Spring 2024 Graduate Student Seminar

Spring 2024 Graduate Student Seminar

Publish Date: 
Monday, February 5, 2024
Department of English & Humanities (DEH)

The Department of English and Humanities, ULAB, conducted its Graduate Student Seminar of Spring 2024 on February 5, 2024. With faculty members and students in attendance, ten MA in English students, selected by their respective course instructors from the preceding semester, showcased their remarkable papers. The participants presenting their papers represented the three MA tracks: Literature and Cultural Studies, Applied Linguistics and TESOL, and Literature and Creative Writing.

The seminar was inaugurated by Ms. Nadia Rahman, Assistant Professor, DEH, with a warm welcome to the presenters, faculty members, and students. Afterward, she introduced the first participant, Sadia Mukarrama (Batch 232), who presented her paper, “Reconstruction of Shakespeare: From Texts to Screen.” In her presentation, Sadia focused on two South Asian adaptations of Shakespeare’s plays, namely Haider (an Indian adaptation of Hamlet) and Mandaar (an Indian-Bengali adaptation of Macbeth) while challenging traditional interpretations of his works and the plays’ relevance in contemporary society.

Kaniz Fatema Lamia (Batch 231) was the second presenter and her paper was titled, “Language Situation and Scope of Incorporating Translanguaging Pedagogies in HSC-Level English Classrooms of Bangladeshi Alia Madrassas.” Lamia discussed the impact and challenges of implementing translanguaging pedagogies in Bangladeshi Madrassa classrooms, while also sharing her observational findings from conducting this research.

The third presenter was Kashfia Nahreen (Batch 233), whose paper title was “The Essence of Poetry: An Exploration of the Connection between Art and Identity in Tagore's Essay on 'Poet Yeats' and Hughes's Essay 'The Negro Artist and Racial Mountain'.” Kashfia embodied the importance of integrating one’s cultural identity into one's works and leaving behind the colonial mentality surrounding the English language through the ideas represented in the essays mentioned in her presentation title.

Next, Quazi Farhina Hassan (Batch 233), presented her paper titled, “Ekphrasis: The Interpretation of Paintings through Modern Poetry,” where she highlighted a selection of poems inspired by notable paintings, and how their reception varied from person to person. To further reiterate and elaborate on her point, she brought in survey statistics which gave insight into the variety while providing occasional comic relief.

Farzana Mir’s (Batch 232) paper, “Pre-tertiary Education's Medium of Instruction Policies of Bangladesh and India: A Comparative Analysis,” delved into the linguistic ecology of Bangladesh and India for pre-tertiary education, and suggested potential areas of reform in the education structure via a curriculum and pedagogical change while showing how far the system has come in as recently as 2020.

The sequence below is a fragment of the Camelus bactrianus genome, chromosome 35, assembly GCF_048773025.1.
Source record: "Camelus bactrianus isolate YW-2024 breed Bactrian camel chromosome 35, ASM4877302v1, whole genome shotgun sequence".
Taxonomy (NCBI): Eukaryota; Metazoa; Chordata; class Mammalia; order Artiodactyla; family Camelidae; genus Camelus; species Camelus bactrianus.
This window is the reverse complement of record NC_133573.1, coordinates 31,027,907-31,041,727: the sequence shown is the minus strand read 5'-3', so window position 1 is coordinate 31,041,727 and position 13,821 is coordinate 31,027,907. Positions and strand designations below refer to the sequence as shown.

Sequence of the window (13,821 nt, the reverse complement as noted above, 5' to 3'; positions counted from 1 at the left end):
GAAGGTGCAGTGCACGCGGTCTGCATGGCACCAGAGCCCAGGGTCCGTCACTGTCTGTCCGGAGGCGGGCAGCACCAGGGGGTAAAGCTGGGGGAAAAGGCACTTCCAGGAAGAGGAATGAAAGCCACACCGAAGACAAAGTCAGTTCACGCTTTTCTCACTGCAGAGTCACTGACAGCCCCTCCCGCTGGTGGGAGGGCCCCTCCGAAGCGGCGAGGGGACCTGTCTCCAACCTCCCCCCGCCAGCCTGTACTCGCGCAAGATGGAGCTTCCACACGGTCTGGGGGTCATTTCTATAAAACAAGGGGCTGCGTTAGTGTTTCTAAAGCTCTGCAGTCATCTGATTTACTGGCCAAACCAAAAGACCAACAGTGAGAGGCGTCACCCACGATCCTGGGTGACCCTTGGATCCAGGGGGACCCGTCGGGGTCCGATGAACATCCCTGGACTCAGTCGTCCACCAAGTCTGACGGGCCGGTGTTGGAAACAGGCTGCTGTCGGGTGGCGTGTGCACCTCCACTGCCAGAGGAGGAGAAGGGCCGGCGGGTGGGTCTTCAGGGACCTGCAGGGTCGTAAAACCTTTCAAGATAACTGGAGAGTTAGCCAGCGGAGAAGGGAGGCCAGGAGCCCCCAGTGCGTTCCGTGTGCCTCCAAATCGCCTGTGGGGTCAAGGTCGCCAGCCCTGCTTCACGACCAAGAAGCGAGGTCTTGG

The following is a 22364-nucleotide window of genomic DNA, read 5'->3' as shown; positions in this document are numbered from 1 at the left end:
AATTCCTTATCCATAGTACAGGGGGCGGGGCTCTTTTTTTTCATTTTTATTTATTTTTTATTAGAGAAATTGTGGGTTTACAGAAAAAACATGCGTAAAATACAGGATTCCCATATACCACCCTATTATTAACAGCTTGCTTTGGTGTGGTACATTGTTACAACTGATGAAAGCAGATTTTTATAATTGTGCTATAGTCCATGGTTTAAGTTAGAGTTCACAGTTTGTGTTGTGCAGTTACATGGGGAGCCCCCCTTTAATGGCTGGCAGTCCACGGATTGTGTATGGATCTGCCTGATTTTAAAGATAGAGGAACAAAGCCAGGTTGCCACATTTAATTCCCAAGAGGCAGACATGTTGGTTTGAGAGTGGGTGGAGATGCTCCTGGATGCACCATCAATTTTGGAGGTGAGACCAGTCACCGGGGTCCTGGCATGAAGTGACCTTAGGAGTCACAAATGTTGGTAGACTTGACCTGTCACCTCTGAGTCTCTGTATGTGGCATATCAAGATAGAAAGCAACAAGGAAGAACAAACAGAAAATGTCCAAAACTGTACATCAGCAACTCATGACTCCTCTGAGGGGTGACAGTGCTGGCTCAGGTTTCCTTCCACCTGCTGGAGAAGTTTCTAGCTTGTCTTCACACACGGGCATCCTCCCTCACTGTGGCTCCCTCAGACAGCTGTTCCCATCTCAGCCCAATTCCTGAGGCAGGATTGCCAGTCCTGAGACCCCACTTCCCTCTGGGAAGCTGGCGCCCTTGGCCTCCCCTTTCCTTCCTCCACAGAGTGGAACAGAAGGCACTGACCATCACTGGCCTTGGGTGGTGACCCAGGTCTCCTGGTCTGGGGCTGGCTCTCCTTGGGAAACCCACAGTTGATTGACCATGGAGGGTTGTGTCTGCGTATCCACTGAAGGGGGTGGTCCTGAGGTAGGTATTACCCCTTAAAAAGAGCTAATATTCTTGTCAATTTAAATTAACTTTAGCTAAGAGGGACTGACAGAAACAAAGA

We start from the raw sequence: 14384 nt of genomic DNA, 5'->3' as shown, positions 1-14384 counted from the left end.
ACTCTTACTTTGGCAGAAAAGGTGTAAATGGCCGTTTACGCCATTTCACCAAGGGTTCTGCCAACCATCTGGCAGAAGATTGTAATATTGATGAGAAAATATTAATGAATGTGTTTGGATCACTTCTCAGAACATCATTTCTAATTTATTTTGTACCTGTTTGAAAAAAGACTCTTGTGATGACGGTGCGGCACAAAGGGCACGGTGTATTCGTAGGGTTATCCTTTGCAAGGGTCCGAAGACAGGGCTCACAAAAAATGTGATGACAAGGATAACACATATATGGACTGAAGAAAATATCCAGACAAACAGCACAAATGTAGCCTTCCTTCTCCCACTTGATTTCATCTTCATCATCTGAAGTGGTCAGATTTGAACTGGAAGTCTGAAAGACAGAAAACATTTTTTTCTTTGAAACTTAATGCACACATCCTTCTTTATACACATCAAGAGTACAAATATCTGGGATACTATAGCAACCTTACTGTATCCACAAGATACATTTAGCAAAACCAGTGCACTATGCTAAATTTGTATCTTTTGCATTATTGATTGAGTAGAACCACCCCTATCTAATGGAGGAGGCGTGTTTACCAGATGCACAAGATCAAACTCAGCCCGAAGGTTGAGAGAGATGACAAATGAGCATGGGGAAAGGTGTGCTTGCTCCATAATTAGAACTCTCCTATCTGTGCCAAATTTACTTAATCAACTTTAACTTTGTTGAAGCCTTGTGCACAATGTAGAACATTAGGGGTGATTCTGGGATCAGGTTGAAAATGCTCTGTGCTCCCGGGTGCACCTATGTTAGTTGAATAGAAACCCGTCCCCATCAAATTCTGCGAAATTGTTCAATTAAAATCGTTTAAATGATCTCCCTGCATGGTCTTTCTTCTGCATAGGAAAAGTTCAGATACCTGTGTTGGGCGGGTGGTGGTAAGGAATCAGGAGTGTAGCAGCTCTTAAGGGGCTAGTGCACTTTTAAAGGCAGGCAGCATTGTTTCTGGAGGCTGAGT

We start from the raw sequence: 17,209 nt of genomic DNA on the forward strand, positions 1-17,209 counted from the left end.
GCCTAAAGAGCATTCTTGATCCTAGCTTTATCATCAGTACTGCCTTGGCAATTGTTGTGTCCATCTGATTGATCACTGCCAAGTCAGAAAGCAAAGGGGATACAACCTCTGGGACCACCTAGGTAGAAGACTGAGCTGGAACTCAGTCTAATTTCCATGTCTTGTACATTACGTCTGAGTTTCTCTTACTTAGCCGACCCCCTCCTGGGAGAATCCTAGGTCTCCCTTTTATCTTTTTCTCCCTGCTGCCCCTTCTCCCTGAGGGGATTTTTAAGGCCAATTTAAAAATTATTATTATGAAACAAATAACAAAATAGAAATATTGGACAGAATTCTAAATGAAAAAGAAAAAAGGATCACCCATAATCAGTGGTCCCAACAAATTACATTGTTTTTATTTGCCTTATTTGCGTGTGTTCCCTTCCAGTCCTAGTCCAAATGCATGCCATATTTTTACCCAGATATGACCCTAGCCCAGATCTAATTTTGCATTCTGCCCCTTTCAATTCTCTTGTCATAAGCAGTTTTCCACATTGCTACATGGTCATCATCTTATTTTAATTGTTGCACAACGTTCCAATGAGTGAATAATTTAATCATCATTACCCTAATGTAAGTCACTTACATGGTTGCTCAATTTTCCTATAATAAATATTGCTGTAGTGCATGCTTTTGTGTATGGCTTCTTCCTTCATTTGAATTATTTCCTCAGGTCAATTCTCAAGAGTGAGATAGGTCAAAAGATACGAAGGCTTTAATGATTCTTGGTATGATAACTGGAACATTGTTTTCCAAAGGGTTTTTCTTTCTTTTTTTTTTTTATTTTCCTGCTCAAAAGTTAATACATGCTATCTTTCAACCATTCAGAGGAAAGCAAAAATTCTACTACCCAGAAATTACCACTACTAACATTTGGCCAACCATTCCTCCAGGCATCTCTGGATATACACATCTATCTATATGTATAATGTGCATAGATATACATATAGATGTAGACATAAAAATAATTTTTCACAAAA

Next, “How We Learned and Acquired Language” by Mahjabeen Hassan (Batch 233) exhibited the numerous ways we acquire and learn language through the lens of Noam Chomsky’s theories of language acquisition. Her two examples mentioned the theories of Interactionism and Behaviourism, with the addition of personal examples to further illustrate her points.

The seventh presenter, Farhin Younus (Batch 232), also related her topic, “Theories through Bare Eyes” on a personal level, and gave examples from her life where she was made to feel like the subject of the theories and ideas she learned about in class. The aforementioned theories drew ideas from the essays, “The Spectacle of the ‘Other’” by Stuart Hall and Black Skin White Masks by Frantz Fanon.

Afterward, Nazmun Nahar (Batch 232) presented her paper, “What Makes a Good Teacher: Insights from the 'Teaching Practicum and Classroom Management' Course and My Perspective,” where she highlighted three specific dimensions she believes make the most impact on a teacher - the personal, professional and social aspects. Holding the course from which she was nominated as the sample for this study, she explores how a teacher can better themselves to further encourage and empower their students.

Reya Saha (Batch 232), the ninth presenter, chose “Evaluating the Effectiveness of Assessment Methods in English For Today (IX-X) Book” for her topic, and conducted her research in a qualitative method for the four language skills - listening, reading, speaking and writing. Her study concluded that the textbook emphasized on developing reading and writing skills, and occasionally, speaking skills, but lacked sufficient materials for students to develop their listening skills.

For the concluding presentation, Ahmed Hossain Sanjid (Batch 223) recited three poems titled, “City Dwellers,” “Looming Storm,” and “If So” from his collection of poems titled, “Light of the Soul”. It was especially interesting as this had been the first time Hossain dabbled in poetry, both writing and reciting.

Hearing the presentations, Professor Shamsad Mortuza, Special Advisor, ULAB Board of Trustees, shared his insights on the essence of the Graduate Student Seminar, and how it is a signature program by DEH to showcase and share the hard work students put into their academic endeavors.

Ms. Arifa Ghani Rahman, Head and Associate Professor, DEH, and Professor Kaiser Haq, Dean, School of Arts and Humanities, DEH, were then cordially invited for the certificate-giving session, where they handed over the much-deserved certificates to the participants. With that, the Graduate Student Seminar of Spring 2024 was brought to a successful closure.


Report by Fatima Tuj Zohra (241055030) and Marifa Khan (211013012)